What is particularly fascinating about this music is the way it allows for enormous warmth to come through; you can almost feel the heat, the damp and the sense of being enclosed by the clotted, putrid vegetation. This heat helps elide what could have made this idea ‘corny’ and overly manufactured, this notion of recreating an exotic environment. This music retains a physical, felt quality rather than simply becoming a purely abstract exercise.

I love all of this record, from start to finish, but the track ‘Botuto’ is particularly impressive in the way the sinister aspect is never over-played, it remains delicate and moving. I also appreciate the way the jazz references are there, but again allowed to merge with the contemporary aspect. It's modern and old. Schaum is a very distinctive and powerful release that retains a core intimacy to it as it explores the sensual world.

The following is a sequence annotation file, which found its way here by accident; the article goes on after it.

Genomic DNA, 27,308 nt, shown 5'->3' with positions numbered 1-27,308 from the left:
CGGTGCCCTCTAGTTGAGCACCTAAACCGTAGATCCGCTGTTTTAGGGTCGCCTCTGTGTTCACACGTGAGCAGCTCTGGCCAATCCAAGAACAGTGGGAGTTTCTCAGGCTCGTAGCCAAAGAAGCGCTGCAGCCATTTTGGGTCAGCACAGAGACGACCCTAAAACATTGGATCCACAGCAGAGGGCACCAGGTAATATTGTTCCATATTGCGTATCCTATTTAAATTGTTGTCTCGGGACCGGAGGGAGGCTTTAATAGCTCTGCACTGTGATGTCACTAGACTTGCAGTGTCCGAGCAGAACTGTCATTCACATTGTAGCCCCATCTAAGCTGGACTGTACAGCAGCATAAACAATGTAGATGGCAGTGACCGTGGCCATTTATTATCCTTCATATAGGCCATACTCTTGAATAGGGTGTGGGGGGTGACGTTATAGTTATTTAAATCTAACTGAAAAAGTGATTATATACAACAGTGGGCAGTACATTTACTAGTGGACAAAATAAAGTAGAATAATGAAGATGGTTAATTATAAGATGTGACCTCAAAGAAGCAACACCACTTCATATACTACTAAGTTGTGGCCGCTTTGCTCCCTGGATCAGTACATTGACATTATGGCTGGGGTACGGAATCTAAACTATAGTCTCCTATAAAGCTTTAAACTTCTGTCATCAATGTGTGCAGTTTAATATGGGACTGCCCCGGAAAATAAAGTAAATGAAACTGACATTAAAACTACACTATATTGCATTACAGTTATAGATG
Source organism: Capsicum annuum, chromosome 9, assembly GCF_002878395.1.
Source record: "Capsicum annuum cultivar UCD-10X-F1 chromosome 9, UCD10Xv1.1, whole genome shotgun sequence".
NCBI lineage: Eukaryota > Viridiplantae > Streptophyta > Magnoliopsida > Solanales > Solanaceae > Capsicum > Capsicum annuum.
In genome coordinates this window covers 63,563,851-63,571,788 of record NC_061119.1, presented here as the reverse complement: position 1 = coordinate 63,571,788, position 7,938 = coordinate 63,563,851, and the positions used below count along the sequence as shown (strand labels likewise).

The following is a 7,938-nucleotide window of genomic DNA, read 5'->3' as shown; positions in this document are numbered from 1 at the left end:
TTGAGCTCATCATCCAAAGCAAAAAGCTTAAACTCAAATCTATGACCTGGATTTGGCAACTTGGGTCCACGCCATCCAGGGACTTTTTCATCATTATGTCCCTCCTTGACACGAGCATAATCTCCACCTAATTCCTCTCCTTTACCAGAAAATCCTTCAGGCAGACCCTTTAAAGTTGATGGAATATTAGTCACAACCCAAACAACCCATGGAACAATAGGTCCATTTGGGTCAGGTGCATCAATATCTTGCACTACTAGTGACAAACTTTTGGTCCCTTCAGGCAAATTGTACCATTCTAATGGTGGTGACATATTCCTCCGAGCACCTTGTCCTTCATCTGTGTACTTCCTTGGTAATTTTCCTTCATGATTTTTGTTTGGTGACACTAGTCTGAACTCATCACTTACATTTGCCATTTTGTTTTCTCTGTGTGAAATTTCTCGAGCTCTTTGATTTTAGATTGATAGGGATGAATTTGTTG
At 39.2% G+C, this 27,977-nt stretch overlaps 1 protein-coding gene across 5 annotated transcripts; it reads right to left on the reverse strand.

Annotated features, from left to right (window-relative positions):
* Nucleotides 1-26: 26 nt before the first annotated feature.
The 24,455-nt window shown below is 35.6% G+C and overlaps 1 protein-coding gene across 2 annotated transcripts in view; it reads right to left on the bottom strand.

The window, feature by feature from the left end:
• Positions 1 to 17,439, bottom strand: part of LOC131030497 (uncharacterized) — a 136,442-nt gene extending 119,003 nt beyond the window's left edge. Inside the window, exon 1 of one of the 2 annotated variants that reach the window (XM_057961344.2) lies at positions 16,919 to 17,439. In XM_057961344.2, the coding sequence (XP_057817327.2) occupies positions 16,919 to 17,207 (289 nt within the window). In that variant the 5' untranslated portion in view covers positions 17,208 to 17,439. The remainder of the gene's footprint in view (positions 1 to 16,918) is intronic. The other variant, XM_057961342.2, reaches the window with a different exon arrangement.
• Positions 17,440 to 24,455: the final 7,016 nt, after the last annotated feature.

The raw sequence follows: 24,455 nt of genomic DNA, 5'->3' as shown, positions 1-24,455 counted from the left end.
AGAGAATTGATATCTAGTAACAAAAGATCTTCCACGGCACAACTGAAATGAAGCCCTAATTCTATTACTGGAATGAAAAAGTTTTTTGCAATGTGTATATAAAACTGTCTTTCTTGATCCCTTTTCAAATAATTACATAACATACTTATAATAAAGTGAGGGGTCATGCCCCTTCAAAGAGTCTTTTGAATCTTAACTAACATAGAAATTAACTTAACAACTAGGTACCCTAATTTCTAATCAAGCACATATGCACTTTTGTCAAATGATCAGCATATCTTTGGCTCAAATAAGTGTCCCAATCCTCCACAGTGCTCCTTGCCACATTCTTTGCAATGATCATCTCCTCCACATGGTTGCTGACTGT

Check out this Resident Advisor interview, ‘Sampling matters’ that unpacks the ‘sprawling career of Jan Jelinek, the highly adventurous German artist who's about to reissue Loop-finding-jazz-records, one of the best electronic music records of all-time.’

Coda:

The German musician patches together a mix inspired by his summer in LA, put up last year.

Nico 'I'll keep it with mine' (Chelsea Girl, 1967)

Coco Chanel famously said once, ‘Elegance is refusal’ – a comment that reflected her belief that to be truly elegant you needed to remove an item, a piece of jewellery, perhaps, before going out in public. But this notion also reflects something of the Parisian psychic milieu Chanel came to represent where notions of control and self-control are enacted daily, and come to filter your consciousness of what is valuable and important. To be elegant is to be under-stated; to refuse (excess).